Her “blistering dissents galvanized people,” Betsy West ’73 P’17 told The Herald. 

West produced and directed “RBG,” an Academy Award-nominated documentary on the life of the late justice. The film explores Justice Ginsburg’s career, as well as her rise to icon status. After a young law student nicknamed her the “Notorious R.B.G.” — a nod to rapper Notorious B.I.G. — Ginsburg and her work drew attention from younger generations.

Ginsburg “understood that her increasing notoriety, her celebrity, her superfandom, gave her an opportunity to connect with a whole group of people who don’t pay much attention to what goes on in the Supreme Court,” West said. “For her to spread the ideas about the things that she truly believes in — our democracy, the importance of the Equal Protection Clause to protect minorities and women, the rule of law — all of these ideas were something that emanated out of the Notorious R.B.G.”

Courtesy of Magnolia Pictures

“RBG” directed by Betsy West ’73 P’17 and Julie Cohen was nominated for the 2019 Academy Award for best documentary feature.

In tandem with grief and admiration, many are considering the ramifications of Ginsberg’s now-empty seat. 

Visiting Professor of the Practice of Political Science Richard Arenberg believes that President Trump’s nominee for the position will likely be confirmed by the Senate before Nov. 3. “This will have an enormous impact on the Court, shifting it significantly to the right. Chief Justice Roberts, as the (current) swing vote, could no longer control the outcome on closed cases,” he wrote in an email to The Herald.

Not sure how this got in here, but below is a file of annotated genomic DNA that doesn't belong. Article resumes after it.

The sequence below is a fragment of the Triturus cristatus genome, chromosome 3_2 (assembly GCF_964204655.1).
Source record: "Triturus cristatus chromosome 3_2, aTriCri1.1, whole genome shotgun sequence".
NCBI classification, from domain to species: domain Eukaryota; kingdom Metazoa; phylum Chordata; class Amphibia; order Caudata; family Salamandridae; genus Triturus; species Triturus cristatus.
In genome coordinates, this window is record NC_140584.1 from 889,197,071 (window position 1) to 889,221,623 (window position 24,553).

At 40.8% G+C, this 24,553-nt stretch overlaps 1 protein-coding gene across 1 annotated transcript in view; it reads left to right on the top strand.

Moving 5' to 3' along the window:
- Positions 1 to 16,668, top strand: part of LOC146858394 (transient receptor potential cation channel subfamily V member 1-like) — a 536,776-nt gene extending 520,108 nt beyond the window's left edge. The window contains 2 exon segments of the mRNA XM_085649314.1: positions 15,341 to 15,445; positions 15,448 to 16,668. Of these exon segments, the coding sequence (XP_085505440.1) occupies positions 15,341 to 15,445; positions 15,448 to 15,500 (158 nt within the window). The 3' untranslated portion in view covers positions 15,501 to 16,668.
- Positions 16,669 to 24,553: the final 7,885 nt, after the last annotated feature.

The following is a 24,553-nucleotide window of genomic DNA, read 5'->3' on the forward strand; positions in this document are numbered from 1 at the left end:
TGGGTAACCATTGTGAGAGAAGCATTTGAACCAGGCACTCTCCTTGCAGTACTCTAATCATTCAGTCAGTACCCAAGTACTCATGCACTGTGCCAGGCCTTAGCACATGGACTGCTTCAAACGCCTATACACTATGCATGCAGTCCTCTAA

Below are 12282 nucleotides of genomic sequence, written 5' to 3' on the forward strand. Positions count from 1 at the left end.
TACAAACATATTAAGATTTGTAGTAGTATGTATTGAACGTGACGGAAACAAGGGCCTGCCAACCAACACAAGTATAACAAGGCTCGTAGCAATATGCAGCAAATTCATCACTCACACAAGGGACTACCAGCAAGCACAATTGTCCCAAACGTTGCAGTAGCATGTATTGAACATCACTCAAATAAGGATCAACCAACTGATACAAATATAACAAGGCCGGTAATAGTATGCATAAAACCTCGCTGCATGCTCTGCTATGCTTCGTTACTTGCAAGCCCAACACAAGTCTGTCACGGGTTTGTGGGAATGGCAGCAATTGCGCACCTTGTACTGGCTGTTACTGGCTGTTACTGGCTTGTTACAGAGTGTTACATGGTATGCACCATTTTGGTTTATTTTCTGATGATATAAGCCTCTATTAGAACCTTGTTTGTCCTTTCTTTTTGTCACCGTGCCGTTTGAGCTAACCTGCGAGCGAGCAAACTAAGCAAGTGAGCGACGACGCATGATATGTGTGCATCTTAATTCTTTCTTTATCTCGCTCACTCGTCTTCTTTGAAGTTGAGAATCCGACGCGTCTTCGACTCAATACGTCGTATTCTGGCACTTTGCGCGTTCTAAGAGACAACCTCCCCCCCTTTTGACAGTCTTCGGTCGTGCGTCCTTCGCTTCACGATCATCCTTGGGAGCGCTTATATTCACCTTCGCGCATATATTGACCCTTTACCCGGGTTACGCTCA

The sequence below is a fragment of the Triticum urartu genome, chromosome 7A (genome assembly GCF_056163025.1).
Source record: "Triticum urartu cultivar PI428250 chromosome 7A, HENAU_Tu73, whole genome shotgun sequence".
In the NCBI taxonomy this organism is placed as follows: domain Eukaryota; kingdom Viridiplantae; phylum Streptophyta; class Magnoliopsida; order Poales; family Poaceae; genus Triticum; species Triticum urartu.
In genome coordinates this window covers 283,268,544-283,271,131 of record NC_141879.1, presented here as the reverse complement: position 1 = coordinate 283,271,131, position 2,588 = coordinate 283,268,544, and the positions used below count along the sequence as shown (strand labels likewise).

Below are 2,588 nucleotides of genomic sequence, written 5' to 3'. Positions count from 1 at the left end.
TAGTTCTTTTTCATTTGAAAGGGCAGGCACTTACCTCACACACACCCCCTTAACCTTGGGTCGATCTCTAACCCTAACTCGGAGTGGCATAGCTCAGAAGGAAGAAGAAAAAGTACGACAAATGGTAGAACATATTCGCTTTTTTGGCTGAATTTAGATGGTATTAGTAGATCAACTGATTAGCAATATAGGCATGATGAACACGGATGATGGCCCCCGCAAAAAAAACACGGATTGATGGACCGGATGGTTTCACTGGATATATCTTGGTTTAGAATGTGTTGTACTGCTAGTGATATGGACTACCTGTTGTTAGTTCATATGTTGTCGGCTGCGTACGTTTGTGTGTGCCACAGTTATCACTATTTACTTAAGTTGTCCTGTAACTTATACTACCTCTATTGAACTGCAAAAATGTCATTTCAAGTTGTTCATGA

In anticipation of contested election results, Trump has pushed for the confirmation of a ninth justice to avoid the possibility of a four-four split if the Supreme Court is forced to decide the outcome of the presidential election. 

Trump announced on Saturday that he had selected Federal Judge Amy Coney Barrett to fill Ginsburg’s vacant seat. Barrett is a former mentee of the late Justice Antonin Scalia — one of Ginsburg’s closest friends on the bench, despite their opposing political opinions.

Claire Heiden ’21 is an aspiring lawyer who considers Ginsburg a role model and legal icon who did “so much for women” in a court historically dominated by men. Trump’s nominee “needs to stand for human rights and human dignity in the same way that (Ginsberg) did,” Heiden told The Herald. “While I think that the court should be way more gender equitable, I don’t think the identity of the new nominee matters as much as their beliefs.”